EDEN • Louise Kashino remembers windy days as a teenager at the Minidoka Relocation Center when the dust would fly up and sting her eyes.

At the camp surrounded by barbed wire, it would make it hard to see anything.

Saturday, the weather conditions were much the same as in the 1940s, as the wind whipped the tall grass at what’s now the Minidoka National Historic Site.

But Kashino – who is in her 80s and lives in Seattle – said when she comes back to visit what was once the internment camp, it isn’t the sagebrush and sand-covered landscape she remembers.

“It’s totally different,” she said, sitting in a tour bus during the annual Minidoka Pilgrimage.

Kashino described the experience as “nostalgic.”

She arrived at the Minidoka Relocation Center – about 15 miles north of Twin Falls – when she was 16 .

About 200 people went on the Minidoka Pilgrimage this weekend, participating in walking tours and ceremonies.

Kashino and about 10 other people on the pilgrimage – many of whom were internees – recalled their experiences as they talked to each other on a tour bus.

Most were children or teenagers when they were at the Hunt Camp. Many come back year after year for the pilgrimage.

Tosh Okamoto, who lives in Seattle, said most of the people who were sitting around him live in the Portland and Seattle areas now.

“Most of us are in our 80s,” he said.

Looking back on his time as an internee, Okamoto recalled what it was like to be forced to relocate.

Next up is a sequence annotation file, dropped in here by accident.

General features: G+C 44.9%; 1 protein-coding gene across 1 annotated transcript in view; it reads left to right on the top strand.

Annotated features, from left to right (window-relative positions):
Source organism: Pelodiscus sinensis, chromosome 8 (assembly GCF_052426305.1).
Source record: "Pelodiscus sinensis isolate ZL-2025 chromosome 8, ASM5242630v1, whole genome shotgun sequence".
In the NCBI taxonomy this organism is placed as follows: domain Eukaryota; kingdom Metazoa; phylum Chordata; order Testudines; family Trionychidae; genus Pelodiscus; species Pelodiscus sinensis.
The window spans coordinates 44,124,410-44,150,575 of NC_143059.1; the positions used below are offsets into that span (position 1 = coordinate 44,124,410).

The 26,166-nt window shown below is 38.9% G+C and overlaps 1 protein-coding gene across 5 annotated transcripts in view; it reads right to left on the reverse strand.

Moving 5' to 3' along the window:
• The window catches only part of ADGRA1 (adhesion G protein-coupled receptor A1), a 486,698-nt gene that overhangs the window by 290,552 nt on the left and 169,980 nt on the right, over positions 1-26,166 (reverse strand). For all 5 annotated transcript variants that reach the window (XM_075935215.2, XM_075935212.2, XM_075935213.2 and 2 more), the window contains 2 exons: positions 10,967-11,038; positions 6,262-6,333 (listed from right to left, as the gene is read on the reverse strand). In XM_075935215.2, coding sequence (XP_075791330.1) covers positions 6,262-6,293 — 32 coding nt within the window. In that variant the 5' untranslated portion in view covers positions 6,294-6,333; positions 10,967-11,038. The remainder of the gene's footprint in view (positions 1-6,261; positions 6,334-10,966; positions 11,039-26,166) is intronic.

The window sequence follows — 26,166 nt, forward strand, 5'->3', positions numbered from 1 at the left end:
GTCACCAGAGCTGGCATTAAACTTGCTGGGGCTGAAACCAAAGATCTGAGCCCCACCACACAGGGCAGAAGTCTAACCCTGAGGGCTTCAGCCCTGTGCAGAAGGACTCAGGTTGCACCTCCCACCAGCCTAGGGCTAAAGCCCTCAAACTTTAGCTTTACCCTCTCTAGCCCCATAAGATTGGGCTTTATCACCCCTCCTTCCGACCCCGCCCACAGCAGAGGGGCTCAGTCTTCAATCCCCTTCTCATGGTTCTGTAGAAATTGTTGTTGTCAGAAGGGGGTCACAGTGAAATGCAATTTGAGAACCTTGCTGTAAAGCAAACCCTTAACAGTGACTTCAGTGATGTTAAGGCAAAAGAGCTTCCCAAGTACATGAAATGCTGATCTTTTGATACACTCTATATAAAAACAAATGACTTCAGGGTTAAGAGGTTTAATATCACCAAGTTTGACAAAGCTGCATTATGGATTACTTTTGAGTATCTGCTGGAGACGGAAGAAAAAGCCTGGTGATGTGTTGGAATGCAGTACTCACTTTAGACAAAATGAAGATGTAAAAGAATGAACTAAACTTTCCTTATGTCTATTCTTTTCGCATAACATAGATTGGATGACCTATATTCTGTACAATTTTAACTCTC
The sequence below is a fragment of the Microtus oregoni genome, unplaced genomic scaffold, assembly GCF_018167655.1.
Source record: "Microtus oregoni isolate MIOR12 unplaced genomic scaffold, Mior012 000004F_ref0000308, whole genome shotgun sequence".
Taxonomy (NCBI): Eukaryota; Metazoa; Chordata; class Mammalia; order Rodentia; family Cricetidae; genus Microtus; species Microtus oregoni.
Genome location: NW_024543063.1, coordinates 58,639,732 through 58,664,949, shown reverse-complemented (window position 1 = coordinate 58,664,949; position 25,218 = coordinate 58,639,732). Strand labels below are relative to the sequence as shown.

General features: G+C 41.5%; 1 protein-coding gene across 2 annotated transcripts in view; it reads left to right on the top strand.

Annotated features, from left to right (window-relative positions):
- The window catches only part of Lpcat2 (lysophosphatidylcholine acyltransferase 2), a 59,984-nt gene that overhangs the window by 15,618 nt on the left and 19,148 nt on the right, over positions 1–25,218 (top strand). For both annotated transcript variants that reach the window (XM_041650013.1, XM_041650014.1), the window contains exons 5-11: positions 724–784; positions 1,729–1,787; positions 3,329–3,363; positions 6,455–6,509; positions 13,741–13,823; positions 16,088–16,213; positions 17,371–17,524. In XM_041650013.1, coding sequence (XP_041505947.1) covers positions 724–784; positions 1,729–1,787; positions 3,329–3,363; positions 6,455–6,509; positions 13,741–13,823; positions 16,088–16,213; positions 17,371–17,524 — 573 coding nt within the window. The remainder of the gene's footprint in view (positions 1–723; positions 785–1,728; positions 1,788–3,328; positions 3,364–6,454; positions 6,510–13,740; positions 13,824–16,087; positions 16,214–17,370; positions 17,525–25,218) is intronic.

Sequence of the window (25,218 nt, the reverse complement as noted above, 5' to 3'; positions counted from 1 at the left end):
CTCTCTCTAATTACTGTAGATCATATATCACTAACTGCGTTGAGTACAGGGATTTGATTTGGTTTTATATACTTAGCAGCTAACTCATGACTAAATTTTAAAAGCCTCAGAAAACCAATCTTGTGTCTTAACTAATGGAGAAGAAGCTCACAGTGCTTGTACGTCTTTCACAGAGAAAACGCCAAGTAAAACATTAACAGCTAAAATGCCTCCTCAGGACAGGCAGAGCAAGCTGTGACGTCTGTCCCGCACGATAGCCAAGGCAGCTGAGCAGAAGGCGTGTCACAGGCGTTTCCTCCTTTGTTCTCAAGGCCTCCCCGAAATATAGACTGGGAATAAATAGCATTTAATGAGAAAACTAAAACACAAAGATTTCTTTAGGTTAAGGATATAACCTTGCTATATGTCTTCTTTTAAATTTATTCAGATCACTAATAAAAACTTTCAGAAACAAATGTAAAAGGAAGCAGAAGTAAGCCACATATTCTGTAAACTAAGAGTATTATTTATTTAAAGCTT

“I think for most of us, it was an injustice against us,” he said.

But Okamoto said he’s proud of the Japanese-American culture.

“We could have been really angry,” he said, but noted most of his peers aren’t.

The anger over what happened hasn’t been so much that it prevented them from moving forward, he said.

After the attack on Pearl Harbor, President Franklin D. Roosevelt signed Executive Order 9066 in February 1942.

It forced the relocation of more than 120,000 West Coast Japanese-Americans into temporary incarceration facilities.

The Minidoka Relocation Center was one 10 centers.

When internees arrived at the Minidoka Relocation Center in 1942, the camp wasn’t even complete yet. But Hunt, Idaho, ended up becoming the seventh largest population center in the state.

In the 1940s, the camp comprised about 600 structures spanning 33,000 acres. After it closed, many of the buildings were moved. Only a few remain.

Saturday, participants in the Minidoka Pilgrimage wore paper tags on strings with their names, similar to the IDs internees wore at the camp.

Groups took walking tours along a 1.6-mile trail, making stops at buildings such as a root cellar, old warehouse and two barracks with peeling white paint.

But the most of the camp has long been dismantled.

As one of the tour groups stopped in half of an old warehouse, dozens of visitors took pictures and looked up at the old wooden ceiling beams.

In a town that had nearly 10,000 people, the tour guide said, warehouses were essential for storage.

People of several generations – from children to those in their 80s or 90s – looked around the historic site, which was created in 2001.

Many brought cameras and took pictures.